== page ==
Gamification is a powerful driver in nearly every industry. Video game developer Niantic definitively proved the concept when it launched Pokémon Go earlier this summer, gamifying the act of walking around by turning public spaces into interactive locations. The technology has arrived, and it’s now up to the hospitality industry to determine its place.
Best Western Hotels & Resorts has been a willing participant in the implementation of both augmented and virtual reality devices on both the guest-facing side of the business as well as back of house. Dorothy Dowling, SVP and chief marketing officer at Best Western, said the company first partnered with Disney years ago to develop an augmented reality program for younger guests, and in 2015 came out with a new AR experience paired with the Disney Movie Experience.
“Children were able to use technology to include themselves in scenes with stars from Disney movies, something that would have been impossible to do otherwise,” Dowling said.
Time of Yore—Now
Andrew Feinberg, co-founder of Timelooper, a mobile app designed to re-create historical locations and overlay them atop existing sites, sees hotels as a prime market for the augmented reality business model. Timelooper currently re-creates events such as the wedding of Prince William and Kate Middleton in London’s Trafalgar Square, where crowds of people and the coach motorcade are directly on top of the street for a traveler’s viewing pleasure. The thought process behind such technology, according to Feinberg, is that travelers journey to a destination with the goal of immersing themselves in culture, but are often underwhelmed by the commercialization of travel. Timelooper allows these guests to experience a destination’s most significant events.
But the technology does have limitations. Augmented reality involves placing a graphical overlay over existing locations using a device’s built-in camera. The process has evolved significantly since its inception, but is still lacking a level of precision that developers are hoping for.
“Every time you move your hand up and down, the actors and video overlay will shake in relation to the background, taking you out of the experience,” Feinberg said. “AR has a bit more to go. VR is generally already there.”
The Virtual Wall
Evidence of VR’s usefulness is already evident in a back-of-the-house training program that Best Western finished rolling out earlier this year. But while it’s easy for a hotel to buy a single VR headset and set it up for training purposes, finding a way to market VR to guests is trickier due to the high cost to entry for the average consumer. Niantic’s greatest asset when developing Pokémon Go was the knowledge that every one of its users would already own a mobile phone; in order to utilize VR, you often have to buy an entire device. Depending on the quality, VR headsets can range from $100 to thousands of dollars, but that isn’t stopping hotels from seeking opportunities in the space.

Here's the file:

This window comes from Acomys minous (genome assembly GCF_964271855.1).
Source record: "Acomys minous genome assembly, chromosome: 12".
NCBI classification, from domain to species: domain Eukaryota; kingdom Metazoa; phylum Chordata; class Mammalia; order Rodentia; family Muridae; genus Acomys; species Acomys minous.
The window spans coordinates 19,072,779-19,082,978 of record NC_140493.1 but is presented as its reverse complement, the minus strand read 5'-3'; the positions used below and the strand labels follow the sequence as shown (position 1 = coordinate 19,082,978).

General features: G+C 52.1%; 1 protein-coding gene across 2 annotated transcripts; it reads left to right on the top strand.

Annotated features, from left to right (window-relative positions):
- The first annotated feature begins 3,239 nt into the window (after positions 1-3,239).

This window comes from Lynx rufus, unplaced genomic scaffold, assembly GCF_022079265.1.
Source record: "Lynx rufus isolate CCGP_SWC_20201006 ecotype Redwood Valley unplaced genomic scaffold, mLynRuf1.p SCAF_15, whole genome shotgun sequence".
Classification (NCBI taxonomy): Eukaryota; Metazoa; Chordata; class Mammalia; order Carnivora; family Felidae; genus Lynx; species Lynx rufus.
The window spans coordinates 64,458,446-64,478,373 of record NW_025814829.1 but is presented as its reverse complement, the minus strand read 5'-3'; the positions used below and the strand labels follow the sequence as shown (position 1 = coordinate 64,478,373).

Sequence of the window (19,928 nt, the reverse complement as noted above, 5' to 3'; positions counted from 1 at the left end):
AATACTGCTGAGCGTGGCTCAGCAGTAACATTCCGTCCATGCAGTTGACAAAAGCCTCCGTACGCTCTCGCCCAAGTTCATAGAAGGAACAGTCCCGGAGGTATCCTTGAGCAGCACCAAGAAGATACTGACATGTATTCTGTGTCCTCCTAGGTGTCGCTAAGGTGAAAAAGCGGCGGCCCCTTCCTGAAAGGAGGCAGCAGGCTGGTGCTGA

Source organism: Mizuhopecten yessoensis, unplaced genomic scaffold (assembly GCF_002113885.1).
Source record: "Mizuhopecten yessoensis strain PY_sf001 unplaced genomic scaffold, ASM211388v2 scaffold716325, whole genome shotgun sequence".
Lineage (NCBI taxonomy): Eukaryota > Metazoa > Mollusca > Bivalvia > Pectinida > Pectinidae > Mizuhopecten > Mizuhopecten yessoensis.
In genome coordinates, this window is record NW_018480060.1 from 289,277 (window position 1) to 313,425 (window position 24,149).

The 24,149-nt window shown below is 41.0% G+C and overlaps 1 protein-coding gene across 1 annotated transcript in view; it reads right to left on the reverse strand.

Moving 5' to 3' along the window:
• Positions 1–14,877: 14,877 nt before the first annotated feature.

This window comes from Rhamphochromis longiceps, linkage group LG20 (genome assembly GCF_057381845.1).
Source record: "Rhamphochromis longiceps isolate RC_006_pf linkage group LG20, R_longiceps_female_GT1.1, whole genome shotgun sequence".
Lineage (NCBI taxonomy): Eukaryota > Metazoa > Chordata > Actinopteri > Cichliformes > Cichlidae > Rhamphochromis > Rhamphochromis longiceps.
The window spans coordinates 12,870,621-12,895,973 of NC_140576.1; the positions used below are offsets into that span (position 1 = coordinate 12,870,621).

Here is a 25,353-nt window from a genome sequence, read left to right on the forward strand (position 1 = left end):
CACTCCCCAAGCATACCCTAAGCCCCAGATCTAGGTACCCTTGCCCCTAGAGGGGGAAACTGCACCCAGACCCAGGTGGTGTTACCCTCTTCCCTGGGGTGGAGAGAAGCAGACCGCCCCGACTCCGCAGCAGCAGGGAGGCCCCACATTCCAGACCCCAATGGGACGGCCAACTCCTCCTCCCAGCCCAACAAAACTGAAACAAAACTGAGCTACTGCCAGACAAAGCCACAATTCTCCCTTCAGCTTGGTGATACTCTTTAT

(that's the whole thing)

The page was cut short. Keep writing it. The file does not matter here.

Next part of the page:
Jonathan Wilson, VP of product innovation and brand services for Hilton Worldwide, said he has plans to introduce VR to hotel fitness rooms. Hilton partnered with technology developer Intel to use Real Synth camera technology to project an avatar of a guest in space. From there, the device can overlay an experience on top of a workout, such as swapping the hotel fitness room for a wooded path or city streets while riding an exercise bike. Wilson said VR creates more transparency by allowing prospective guests and developers a glimpse at a model or public area through the use of interactive models.
“Can we show you what an ocean suite looks like before you book? Can we show owners what a model brand may look like? Can we get instant feedback on an environment or investment? With VR we can,” Wilson said.
“Imagine what a wedding looks like, or what the lobby feature wall looks like decorated for a convention,” said Aron Ezra, CEO of content management developer OfferCraft. Ezra’s focus is on bringing gamification to hospitality, and he has found success in both the front- and back-of-house in hotels. “Realtors use this technology all the time to show off a house or a neighborhood. They use VR to help people feel the energy of a space and make a sale,” he said, adding that augmented and virtual reality have a future in hospitality, but currently it is the hip, millennial-focused properties that are adapting quickest.
“These things happen with starts and steps,” Ezra said. “You have a Pokémon Go that brings the technology to the [forefront], then a glut of games will appear followed by people tiring of it. But someone will think about it in a different way, and there will be a resurgence.”